At the end of the Second World War in 1945, focus shifted from defending to rebuilding Britain. Many homes had been destroyed in bombing raids, and government action was required to deal with this desperate housing shortage.
Whilst long term plans were being made, a solution came in the form of prefabricated houses. Prefab houses are manufactured off-site, usually in sections, designed to be easily transported and assembled.
156,623 prefabricated buildings were erected all over the UK between 1946-1948.
H.G. Wells, who wrote his famous novel ‘The Time Machine’ whilst staying in Sevenoaks, made this prophetic statement in 1902:
“I find it incredible that there will not be a sweeping revolution in the methods of building during the next century. A few energetic men might at any time set out to alter all this.”
A few energetic men did, and a few women too. In the following account of a Sevenoaks Council Chamber meeting, Mrs Gregory, a councillor for West Ham, expresses the importance of including women across the country in the decisions about new housing. She said new houses should have “everything up to date and convenient for the working or middle-class housewives which they will serve”.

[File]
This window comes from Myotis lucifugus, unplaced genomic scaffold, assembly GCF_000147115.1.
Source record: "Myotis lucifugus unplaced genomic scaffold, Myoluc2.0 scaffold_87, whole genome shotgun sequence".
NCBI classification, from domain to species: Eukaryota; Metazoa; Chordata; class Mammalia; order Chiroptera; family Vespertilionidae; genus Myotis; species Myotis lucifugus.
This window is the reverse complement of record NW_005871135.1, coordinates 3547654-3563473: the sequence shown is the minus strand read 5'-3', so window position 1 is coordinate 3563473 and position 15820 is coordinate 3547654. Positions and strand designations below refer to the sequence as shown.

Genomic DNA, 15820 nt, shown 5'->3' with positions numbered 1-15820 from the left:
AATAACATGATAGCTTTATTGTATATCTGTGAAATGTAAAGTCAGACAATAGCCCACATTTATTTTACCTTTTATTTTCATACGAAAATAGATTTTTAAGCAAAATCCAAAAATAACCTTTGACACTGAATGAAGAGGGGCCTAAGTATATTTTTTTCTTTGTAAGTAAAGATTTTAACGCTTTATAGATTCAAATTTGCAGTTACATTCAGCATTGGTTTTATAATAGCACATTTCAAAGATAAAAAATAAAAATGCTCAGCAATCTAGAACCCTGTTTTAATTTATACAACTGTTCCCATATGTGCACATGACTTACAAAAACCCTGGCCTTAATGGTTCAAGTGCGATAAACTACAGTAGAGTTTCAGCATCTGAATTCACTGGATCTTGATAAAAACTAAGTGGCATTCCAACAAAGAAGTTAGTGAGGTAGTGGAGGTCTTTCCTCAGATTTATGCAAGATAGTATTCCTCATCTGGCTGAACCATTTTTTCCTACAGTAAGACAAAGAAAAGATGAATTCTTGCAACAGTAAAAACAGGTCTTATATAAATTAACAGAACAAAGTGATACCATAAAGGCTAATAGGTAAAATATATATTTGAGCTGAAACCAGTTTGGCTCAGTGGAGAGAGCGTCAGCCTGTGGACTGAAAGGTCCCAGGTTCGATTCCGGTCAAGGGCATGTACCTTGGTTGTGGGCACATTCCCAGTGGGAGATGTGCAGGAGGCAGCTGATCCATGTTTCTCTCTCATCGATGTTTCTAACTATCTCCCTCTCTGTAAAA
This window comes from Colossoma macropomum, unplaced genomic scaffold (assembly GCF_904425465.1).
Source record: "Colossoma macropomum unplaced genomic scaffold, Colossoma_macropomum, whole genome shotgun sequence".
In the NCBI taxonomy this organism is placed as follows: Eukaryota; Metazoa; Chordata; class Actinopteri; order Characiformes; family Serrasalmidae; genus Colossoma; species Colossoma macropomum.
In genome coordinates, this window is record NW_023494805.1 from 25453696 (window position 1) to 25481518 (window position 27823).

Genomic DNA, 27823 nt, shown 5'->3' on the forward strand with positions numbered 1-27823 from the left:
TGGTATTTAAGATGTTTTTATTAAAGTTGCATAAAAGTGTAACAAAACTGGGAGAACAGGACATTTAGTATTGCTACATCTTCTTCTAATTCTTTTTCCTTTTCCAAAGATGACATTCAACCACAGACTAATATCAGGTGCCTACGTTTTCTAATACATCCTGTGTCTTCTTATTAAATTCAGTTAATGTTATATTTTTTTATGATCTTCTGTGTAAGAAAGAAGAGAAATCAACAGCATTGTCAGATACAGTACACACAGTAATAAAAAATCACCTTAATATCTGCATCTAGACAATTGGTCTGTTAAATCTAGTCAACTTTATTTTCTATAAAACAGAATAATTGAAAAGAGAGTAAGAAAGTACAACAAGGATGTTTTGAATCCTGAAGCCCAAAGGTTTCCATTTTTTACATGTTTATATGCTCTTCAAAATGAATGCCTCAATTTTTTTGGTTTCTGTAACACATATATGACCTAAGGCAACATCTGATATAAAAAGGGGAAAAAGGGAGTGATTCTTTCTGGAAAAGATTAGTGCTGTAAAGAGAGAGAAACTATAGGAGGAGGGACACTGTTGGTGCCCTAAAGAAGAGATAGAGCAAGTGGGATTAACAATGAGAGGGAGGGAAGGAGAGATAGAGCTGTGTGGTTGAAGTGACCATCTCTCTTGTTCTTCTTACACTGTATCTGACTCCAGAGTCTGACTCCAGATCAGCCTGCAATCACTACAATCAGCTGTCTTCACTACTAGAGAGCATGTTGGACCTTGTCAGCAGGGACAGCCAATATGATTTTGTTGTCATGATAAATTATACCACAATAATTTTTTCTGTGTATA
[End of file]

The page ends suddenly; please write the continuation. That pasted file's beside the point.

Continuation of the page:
Many prefabs were built as a temporary housing solution, but thousands are still standing and lived in over 70 years later.
Prefab estates were built in many of the villages that surround Sevenoaks, including Sundridge, Seal, Westerham, Kemsing and Hildenborough.
This article shows an estate being built in Hildenborough, using the Craftcast method, “pumping concrete houses together at the rate of two a week”.
Some of the men who worked on the construction of prefabs were prisoners of war. Britain held prisoners of war until 1948, and some never left, applying to become civilian workers. Many German prisoners of war were reluctant to return, some so because their original home was now in Soviet territory.
Today, only those in Sundridge and Hildenborough remain.
Until very recently, a re-purposed prefab was being used as a cafe in Otford.
Despite their basic structure and poor insulation, prefabs were extremely popular with residents because they were fitted out with modern amenities.
Michael from London remembers…
“Mum and Dad moved into the prefab in 1946. The prefab was built on a cleared bomb site in Fulham; there were many bombed properties nearby. It was then a rough area, most properties were in ‘multi occupation’ with shared toilets and many without baths. I remember my Mum telling me how thrilled she was when she moved there from a bomb damaged flat in a house in Shepherds Bush… There were all ‘mod cons’, including a fridge and a bath in the prefab. I remember Uncle Len coming round just for a bath.”
Written by Liz Botterill, Curator